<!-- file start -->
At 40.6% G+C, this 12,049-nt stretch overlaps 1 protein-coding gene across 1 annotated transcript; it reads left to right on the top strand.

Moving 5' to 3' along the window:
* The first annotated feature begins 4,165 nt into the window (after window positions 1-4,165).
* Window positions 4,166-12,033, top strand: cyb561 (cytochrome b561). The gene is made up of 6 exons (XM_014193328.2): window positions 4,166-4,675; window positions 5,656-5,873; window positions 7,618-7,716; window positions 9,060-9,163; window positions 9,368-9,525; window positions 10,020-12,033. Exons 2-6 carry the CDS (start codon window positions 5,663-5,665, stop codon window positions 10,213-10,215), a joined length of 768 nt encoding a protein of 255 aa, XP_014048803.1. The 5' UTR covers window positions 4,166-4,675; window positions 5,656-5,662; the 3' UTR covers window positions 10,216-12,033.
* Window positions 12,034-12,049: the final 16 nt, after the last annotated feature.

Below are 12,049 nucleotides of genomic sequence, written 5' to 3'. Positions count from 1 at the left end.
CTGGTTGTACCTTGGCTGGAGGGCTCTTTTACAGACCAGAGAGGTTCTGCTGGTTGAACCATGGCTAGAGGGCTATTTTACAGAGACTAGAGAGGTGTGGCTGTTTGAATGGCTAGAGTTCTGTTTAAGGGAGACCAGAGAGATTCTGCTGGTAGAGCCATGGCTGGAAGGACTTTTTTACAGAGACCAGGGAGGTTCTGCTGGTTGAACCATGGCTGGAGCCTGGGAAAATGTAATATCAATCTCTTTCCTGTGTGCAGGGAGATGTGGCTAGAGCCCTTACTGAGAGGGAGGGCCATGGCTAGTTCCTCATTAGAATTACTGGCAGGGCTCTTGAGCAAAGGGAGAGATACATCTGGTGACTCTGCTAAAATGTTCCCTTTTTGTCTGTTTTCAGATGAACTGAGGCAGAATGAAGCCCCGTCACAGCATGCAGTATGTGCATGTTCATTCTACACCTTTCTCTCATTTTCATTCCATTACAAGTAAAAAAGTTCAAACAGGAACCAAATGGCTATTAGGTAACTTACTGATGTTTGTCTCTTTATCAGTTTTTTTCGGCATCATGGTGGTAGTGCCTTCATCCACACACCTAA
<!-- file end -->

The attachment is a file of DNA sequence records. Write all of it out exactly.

At 40.6% G+C, this 12,049-nt stretch overlaps 1 protein-coding gene across 1 annotated transcript; it reads left to right on the top strand.

Moving 5' to 3' along the window:
* The first annotated feature begins 4,165 nt into the window (after window positions 1-4,165).
* Window positions 4,166-12,033, top strand: cyb561 (cytochrome b561). The gene is made up of 6 exons (XM_014193328.2): window positions 4,166-4,675; window positions 5,656-5,873; window positions 7,618-7,716; window positions 9,060-9,163; window positions 9,368-9,525; window positions 10,020-12,033. Exons 2-6 carry the CDS (start codon window positions 5,663-5,665, stop codon window positions 10,213-10,215), a joined length of 768 nt encoding a protein of 255 aa, XP_014048803.1. The 5' UTR covers window positions 4,166-4,675; window positions 5,656-5,662; the 3' UTR covers window positions 10,216-12,033.
* Window positions 12,034-12,049: the final 16 nt, after the last annotated feature.

Below are 12,049 nucleotides of genomic sequence, written 5' to 3'. Positions count from 1 at the left end.
CTGGTTGTACCTTGGCTGGAGGGCTCTTTTACAGACCAGAGAGGTTCTGCTGGTTGAACCATGGCTAGAGGGCTATTTTACAGAGACTAGAGAGGTGTGGCTGTTTGAATGGCTAGAGTTCTGTTTAAGGGAGACCAGAGAGATTCTGCTGGTAGAGCCATGGCTGGAAGGACTTTTTTACAGAGACCAGGGAGGTTCTGCTGGTTGAACCATGGCTGGAGCCTGGGAAAATGTAATATCAATCTCTTTCCTGTGTGCAGGGAGATGTGGCTAGAGCCCTTACTGAGAGGGAGGGCCATGGCTAGTTCCTCATTAGAATTACTGGCAGGGCTCTTGAGCAAAGGGAGAGATACATCTGGTGACTCTGCTAAAATGTTCCCTTTTTGTCTGTTTTCAGATGAACTGAGGCAGAATGAAGCCCCGTCACAGCATGCAGTATGTGCATGTTCATTCTACACCTTTCTCTCATTTTCATTCCATTACAAGTAAAAAAGTTCAAACAGGAACCAAATGGCTATTAGGTAACTTACTGATGTTTGTCTCTTTATCAGTTTTTTTCGGCATCATGGTGGTAGTGCCTTCATCCACACACCTAA